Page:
Out of the Darkness

As quick as I am approaching two years of sobriety, I am just a quick to see how miserable I was when I always had a bottle around. The years after my second and third DUI were some of the toughest of my life, because I was so overwhelmed with the desire to drink, yet I knew every time I drank I was getting closer to losing my freedom and more importantly, my wife and my son. If I lost them I had no clue where or what would happen to my life because that could really of led to my drinking spiraling out of control. I am going to share something that I have never shared with anyone before and I do this so people know that no matter how much a person may seem ok on the outside, on the inside they could be hurting more than words are able to describe.

 It is hard to capture in words how tough a time these years were for me, as I really didn’t want to drink anymore, but I felt like life was not worth living without alcohol. I knew how much damage it was doing to me physically, emotionally, spiritually and financially, yet I was consumed with desire to drink and when I wasn’t drinking I was planning the next time I would.  And when I was drinking I was lost in my own selfish alcoholic world. I was unable to live in the moment at all because alcohol constantly pulled me from it, whether I was drinking at that moment or not. For the first time in my life I reached a point where suicide entered my thoughts on a semi-regular basis. Thankfully I never gave them serious consideration and I knew that wasn’t what I really wanted, but I started thinking on a regular basis that I would just rather die. As much as I loved my son and wife, and the rest of my family, I desperately feared that I could not be the husband, father, son or brother that I wanted to be because alcohol would always be my first love and first priority. I was engulfed in a space of darkness, I lived in a black hole and it was driving me insane wondering how I would ever be able to get out and be freed from that pain.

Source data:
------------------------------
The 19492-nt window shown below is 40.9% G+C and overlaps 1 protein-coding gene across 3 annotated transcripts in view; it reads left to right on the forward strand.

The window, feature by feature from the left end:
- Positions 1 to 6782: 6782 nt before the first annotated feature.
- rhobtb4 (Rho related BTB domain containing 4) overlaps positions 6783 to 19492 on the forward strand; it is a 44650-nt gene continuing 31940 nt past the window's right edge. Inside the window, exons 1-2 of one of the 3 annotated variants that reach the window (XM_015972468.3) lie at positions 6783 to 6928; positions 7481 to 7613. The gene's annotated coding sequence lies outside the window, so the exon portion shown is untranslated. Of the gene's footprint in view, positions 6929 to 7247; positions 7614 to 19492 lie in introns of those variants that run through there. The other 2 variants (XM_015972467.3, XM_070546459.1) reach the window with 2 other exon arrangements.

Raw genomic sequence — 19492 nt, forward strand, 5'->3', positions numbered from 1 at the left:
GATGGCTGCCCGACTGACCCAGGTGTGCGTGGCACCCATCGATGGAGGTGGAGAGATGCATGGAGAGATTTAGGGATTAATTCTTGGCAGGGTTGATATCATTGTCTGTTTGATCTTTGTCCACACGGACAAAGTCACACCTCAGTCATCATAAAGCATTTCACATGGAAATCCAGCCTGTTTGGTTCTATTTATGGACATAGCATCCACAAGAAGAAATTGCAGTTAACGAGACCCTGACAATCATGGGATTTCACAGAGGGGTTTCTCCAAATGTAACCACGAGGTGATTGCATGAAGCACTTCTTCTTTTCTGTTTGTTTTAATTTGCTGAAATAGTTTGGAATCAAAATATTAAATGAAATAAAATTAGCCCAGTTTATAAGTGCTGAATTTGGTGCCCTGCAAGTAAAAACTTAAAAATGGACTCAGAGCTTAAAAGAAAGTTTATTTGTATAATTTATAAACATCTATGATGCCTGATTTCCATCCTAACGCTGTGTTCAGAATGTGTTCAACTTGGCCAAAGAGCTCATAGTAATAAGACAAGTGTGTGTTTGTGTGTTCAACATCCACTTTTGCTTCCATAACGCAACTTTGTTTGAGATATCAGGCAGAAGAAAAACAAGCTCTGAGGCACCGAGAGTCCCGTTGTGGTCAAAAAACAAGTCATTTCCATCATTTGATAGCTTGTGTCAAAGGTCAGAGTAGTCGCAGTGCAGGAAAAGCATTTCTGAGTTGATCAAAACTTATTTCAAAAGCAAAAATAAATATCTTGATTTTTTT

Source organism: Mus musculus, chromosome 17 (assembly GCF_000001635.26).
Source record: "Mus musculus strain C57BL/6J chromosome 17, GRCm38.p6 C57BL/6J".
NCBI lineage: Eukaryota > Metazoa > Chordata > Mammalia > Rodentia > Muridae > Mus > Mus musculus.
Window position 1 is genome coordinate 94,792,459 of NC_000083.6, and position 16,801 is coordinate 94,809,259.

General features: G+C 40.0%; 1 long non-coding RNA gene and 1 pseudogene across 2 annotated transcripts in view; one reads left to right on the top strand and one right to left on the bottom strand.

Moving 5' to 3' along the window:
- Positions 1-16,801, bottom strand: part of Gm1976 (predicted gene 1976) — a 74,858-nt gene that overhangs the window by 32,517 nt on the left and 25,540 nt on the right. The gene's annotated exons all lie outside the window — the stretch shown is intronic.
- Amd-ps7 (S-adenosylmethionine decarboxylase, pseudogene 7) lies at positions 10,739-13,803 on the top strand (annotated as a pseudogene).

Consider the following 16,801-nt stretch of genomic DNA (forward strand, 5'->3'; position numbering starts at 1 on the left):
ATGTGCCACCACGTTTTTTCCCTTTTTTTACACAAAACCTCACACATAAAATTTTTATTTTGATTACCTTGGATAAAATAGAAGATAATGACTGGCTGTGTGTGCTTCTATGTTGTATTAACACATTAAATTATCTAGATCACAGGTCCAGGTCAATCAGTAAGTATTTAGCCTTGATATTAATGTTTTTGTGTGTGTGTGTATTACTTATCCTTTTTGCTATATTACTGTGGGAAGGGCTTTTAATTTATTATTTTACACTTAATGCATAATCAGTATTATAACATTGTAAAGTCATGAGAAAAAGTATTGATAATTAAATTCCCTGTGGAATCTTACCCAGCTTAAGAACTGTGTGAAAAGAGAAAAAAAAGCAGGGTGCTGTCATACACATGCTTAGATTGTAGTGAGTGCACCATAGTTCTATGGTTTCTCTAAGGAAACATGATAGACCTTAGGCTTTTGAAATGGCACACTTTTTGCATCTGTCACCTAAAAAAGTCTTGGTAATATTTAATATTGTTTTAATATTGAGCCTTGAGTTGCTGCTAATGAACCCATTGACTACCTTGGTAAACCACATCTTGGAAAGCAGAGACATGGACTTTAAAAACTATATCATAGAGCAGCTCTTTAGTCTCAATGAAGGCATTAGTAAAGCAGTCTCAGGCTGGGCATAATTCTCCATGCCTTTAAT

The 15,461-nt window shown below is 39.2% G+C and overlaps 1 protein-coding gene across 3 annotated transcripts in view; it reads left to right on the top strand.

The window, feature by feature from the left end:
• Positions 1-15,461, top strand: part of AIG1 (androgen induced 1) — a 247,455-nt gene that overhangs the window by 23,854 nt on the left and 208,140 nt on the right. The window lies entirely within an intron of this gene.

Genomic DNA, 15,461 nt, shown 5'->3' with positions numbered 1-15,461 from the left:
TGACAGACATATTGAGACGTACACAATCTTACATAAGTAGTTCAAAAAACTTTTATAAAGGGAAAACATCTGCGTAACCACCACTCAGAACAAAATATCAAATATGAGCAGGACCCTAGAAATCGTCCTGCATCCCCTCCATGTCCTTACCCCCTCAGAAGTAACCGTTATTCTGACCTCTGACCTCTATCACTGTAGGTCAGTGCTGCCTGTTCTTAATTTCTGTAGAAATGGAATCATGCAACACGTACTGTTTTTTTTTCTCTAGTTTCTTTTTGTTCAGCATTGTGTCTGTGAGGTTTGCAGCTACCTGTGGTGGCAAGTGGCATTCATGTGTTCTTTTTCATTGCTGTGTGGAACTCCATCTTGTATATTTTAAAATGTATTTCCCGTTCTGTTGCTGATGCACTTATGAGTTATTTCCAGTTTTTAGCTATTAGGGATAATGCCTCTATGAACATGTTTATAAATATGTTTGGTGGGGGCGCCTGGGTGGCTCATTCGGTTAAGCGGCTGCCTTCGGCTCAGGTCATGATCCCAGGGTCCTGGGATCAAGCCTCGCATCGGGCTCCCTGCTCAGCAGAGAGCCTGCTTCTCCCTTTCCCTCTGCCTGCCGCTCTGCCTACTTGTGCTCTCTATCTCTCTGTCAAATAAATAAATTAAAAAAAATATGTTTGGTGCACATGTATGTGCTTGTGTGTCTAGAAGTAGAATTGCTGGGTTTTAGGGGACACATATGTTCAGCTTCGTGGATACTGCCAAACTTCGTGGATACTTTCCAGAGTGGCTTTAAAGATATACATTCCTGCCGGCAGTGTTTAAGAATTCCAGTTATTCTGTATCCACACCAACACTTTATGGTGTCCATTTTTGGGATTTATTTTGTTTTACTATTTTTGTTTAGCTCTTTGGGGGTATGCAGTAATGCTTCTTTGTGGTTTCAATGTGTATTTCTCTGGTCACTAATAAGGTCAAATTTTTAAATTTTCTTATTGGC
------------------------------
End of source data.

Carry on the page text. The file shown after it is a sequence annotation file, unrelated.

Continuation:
At the end of my drinking, I was a liar. I lied mainly about my drinking and I just wanted to believe that I was likable. If I was likeable, then it wouldn’t matter that I didn’t like myself. In the end, I knew I didn’t want to admit the need to change, because that would mean admitting I was an alcoholic; something I wasn’t ready for. When I did put the alcohol down, I felt worse than before, alcohol had been the solution to my life, and without that solution, I didn’t know the answer. I thought that my pain and depression would go away when I put the bottle down but it didn’t, in all reality it became worse because I had no escape and I had to face reality head on, sober. When I made the decision to become sober, this did not all of sudden solve all of my problems and take away the depression and hurt that I had.  I wondered how I'd manage without the escape of alchohol, the ability to completely leave my conscious self and the rest of the world for awhile. I have been able to manage  and I do not wonder anymore, I just do it, which is good enough for me.

One of the biggest surprises about sobriety is that I actually like having to be more present and I hate missing any sort of milestone that my children have which if I were still drunk, I would of missed them all. The longer I stay sober, the less I feel connected to that guy who hated himself so much he wanted to die. I barely recognize that guy and sobriety has given me many gifts that keep me busy, and I am beyond grateful. There are days that are still cloudy and not surprisingly, the occasional thought of a drink slips in. I find these days I don’t recoil from those thoughts as quickly as I used to. The fear of becoming who I once was doesn’t hit me immediately anymore. But inevitably, something happens. It may not come in the form of a reminder of how bad it was then, but I somehow remember how good my life is now. Because, even on the bad days, my life is really, really good. I have this life because, against my better judgment, I changed the person I once was and, God willing, I will never have to go back.